I hit the road at 5:00am to get in a full day.  Upon arrival, I found that I had grabbed the leaky old waders, not the dry new ones.  David climbs into the river while I dash off to Poplar Hardware to find a messy but effective solution.  By the time I return, he has landed two and a lost a third on some odd looking orange nymph he bought from a Ukrainian based Amazon vendor.  Nothing more happens (other than a few trout and smolt) for a couple hours, so we switch areas.  He puts on the afore mentioned bead at the new location and proceeds to hook four more.  My exquisitely similar yarn egg gets nothing, so he graciously gave me a few beads.  I promptly land one and early release another.  David hits the road while I check into a room.

An excess of whiskey while watching the Badgers topple at the hands of the Blue Devils keeps me in bed until 8:00.  I hit the river at 9:00.  By 11:00, I have landed three of four hooked and given a rookie steelheader a 30 minute on-water crash course in everything from casting to hook sets.  Tim; You're a natural.....remember, set downstream.  His veteran buddy Ken stuck a good one on a spawn sack and slinky rig.  I moved along and landed two more about an hour apart from each other.  One was the single most beautiful steelhead I have ever seen.  Her sides and cheeks were more florescent violet than pink.  The enclosed selfie (defined as a fish with no fisherman) fails to do justice to her.  So far, the fish have been in the low to mid-twenty inch range and fairly fresh to the river.  

Now a nagging thought overcomes me.  I switch to swinging a big-ass Kelly Galloup articulated streamer.  I fumbled the first hit but stuck the next one a short while later.  It was a 28 inch, darkly colored, battle scarred buck that rose up out of a big hole to slam the streamer.   He was missing 3/4s of his tail and a big chunk of his dorsal fin.  His sides were scarred up and actually dirty from nest building (I assume).  He was a stunning display of what these animals go through to reproduce.  He did not have the energy for jumping or even a very strong battle.  To my relief, he did swim away well.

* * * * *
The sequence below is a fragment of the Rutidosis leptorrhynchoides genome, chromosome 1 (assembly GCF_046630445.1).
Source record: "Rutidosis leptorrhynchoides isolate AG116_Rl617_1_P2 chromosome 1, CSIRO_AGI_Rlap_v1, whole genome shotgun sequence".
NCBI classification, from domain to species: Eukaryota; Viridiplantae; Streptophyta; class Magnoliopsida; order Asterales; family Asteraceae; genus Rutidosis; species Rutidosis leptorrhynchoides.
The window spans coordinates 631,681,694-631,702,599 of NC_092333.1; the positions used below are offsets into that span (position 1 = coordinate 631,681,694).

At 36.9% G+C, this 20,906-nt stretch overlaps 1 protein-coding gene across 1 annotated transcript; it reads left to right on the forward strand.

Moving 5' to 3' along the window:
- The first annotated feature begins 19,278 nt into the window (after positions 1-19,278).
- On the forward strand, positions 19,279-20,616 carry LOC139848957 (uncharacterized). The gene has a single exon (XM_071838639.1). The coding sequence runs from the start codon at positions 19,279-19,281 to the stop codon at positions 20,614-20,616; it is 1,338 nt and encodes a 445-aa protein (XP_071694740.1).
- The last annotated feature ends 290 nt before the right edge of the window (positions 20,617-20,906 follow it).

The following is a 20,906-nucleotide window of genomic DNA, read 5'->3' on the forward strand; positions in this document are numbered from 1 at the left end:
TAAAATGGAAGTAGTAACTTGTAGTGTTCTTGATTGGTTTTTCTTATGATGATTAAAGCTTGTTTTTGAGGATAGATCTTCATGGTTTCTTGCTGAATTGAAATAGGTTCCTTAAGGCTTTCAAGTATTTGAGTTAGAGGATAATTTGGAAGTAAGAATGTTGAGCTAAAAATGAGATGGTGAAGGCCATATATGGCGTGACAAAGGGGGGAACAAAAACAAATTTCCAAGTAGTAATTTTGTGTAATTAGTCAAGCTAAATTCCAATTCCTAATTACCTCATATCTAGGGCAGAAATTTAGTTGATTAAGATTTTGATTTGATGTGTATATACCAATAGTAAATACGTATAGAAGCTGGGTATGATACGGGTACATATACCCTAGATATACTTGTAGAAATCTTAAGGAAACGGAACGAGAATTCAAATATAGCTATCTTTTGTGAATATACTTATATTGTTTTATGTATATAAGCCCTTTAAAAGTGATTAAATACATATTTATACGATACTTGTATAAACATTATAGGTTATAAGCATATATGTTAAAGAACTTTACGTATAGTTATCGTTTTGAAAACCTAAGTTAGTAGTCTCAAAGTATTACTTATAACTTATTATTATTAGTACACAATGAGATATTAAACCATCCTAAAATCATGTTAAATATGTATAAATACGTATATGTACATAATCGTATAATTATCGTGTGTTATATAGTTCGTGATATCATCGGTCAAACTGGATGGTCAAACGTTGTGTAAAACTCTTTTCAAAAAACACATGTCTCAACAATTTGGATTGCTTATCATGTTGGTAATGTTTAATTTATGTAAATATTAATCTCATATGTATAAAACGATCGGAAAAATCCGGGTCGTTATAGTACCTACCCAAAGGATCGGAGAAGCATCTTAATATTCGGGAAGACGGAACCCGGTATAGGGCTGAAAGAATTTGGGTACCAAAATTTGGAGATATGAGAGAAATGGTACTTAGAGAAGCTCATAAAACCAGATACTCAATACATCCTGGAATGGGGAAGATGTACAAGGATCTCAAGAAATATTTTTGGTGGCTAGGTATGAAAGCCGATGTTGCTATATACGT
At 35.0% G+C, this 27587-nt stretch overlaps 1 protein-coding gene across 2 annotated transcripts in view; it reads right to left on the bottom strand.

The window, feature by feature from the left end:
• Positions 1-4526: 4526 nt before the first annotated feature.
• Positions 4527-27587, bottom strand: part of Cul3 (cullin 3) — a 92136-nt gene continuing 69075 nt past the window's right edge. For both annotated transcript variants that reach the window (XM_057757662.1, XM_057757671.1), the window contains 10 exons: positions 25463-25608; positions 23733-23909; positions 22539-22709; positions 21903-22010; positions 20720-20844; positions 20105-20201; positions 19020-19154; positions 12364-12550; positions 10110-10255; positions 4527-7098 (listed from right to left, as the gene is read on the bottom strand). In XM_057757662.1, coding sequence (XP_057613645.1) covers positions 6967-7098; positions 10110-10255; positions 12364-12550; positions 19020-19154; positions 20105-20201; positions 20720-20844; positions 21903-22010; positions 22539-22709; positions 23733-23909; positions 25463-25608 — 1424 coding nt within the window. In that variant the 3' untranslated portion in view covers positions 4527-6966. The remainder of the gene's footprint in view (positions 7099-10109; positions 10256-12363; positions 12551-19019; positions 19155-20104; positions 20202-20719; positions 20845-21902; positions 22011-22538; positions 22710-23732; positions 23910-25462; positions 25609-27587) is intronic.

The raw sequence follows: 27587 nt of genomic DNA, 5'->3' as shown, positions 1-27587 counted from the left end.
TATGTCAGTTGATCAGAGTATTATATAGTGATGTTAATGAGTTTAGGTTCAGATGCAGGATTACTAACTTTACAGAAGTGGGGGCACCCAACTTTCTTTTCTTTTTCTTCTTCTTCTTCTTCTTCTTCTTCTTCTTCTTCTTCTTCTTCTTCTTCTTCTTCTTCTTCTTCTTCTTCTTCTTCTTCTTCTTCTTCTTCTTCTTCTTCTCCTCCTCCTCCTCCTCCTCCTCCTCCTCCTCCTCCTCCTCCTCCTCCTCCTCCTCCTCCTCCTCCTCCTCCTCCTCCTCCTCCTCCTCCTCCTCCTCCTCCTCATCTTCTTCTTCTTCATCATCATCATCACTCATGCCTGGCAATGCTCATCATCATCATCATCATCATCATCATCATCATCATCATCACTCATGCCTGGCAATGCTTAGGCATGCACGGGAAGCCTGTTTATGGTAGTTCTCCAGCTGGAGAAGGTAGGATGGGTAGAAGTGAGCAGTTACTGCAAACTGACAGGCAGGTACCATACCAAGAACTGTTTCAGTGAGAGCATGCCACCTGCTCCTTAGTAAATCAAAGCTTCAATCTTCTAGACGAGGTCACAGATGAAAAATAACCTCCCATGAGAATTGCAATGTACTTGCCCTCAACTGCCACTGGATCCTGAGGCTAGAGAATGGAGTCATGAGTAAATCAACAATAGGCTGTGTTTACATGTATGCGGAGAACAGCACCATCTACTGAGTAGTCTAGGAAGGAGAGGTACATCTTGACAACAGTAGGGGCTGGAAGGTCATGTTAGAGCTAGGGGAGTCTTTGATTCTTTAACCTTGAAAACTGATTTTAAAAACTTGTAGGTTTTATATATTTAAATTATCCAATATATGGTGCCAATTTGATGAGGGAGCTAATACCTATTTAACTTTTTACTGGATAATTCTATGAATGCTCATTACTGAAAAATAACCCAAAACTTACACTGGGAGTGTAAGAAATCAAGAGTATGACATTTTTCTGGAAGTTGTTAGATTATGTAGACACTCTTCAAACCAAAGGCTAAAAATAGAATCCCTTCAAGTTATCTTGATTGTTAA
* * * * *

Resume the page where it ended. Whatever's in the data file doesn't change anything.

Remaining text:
I hit another stretch of the river to end the day.  Nada.

November 16, 2014 - Well, that was a strange steelhead season.  Sadly, the fishing was tough overall, with occasional periods of good action.  Eggs (yarn flies) and stonefly nymphs never really turned on for us.  Small lighter colored nymphs were the saviors.  I caught a few on a fly I call a Stacked Blonde Nymph That Goes Down Easy (left), which looks like a Hare's Ear Soft Hackle.  The dubbing is my yellow lab's fur, the tail is pheasant tail fibers and the soft hackle is partridge.  The fun discovery was a lot of action on a small (#10) no name trout nymph (right)....yellow dubbing, sparkle legs,brown biot tail, and a black wing case.  

The other novelty was the end of season ice.  Night time temperatures went sub-zero on the 13th and 14th of November.  Day time temperatures got high enough (low 20s) to fish.  Not surprisingly, there was some slush in the water the day of the 14th.  By the 15th, there was a lot of slush and some ice floating along.  The odd thing was that there were large sheets of slush forming on the bottom of the river as well.  How does that happen?  Slush floats.  How does slush form (I assume at the very cold surface) and then accumulate in sheets on the bottom?  The enclosed video was shot just below the Hwy 13 bridge.  It starts just above water, shows some sandy/rocky bottom and then pans right into the slushy area.  Very odd.  I had hoped to catch a shot of a steelhead in the deep hole, but no such luck.

September 15, 2014 - Bass fishing has been fun.  The pattern on the St. Croix has been consistent all year long.  The later part of the day has been better than early.  I have fished here 40 years, and can testify that has not always been the case.  The tricky question is why the pattern has held?  It doesn't really matter.  Numbers and size have been pretty good.  I have seen several walleyes, northern and a big catfish along with the targeted smallies and muskie.  Poppers are always the preferred bite, but white streamers have been the bread and butter flies.  The pond at Big Rock Creek started hot early in the year, but went cold by mid-summer.  The upper levy has been kicking out lots of Brookies and even a couple big Rainbows.  

November 30, 2013 - All the experts (my wife, friends, dogs) said I have to start a website.  Here it is folks.  I hope you like the results of all the hard work put in by kids much smarter than me.  ​2013 has been a fun and sometimes confusing fishing year.  The bass season started cold and stayed that way far too long for any sane person's tastes.  Stranger still, the rivers flowed at "flood state" levels pretty much through the end of June.  That made the bass fishing tricky.  If you could place the fly within an inch of the shore/log/rock the bite was great.  Miss your target by a couple inches and you may as well be in the next county.  The smallies were tucked into their cover like kids into their beds on Christmas Eve.  Muskies were the playful ones.  What a great year for catching muskies.  Hanna gets the big fish of the year award for her 42" beauty pulled out of the St. Croix in July.  While bass and muskies are almost always the main events, we enjoyed some delightful side trips for northern, trout, steelhead, and even (purest forgive me) drum on the Mississippi.  Thank you to all the friends who fished with me this year.  I especially hope to have the Chardonnay Twins grace me with their presences again in '14.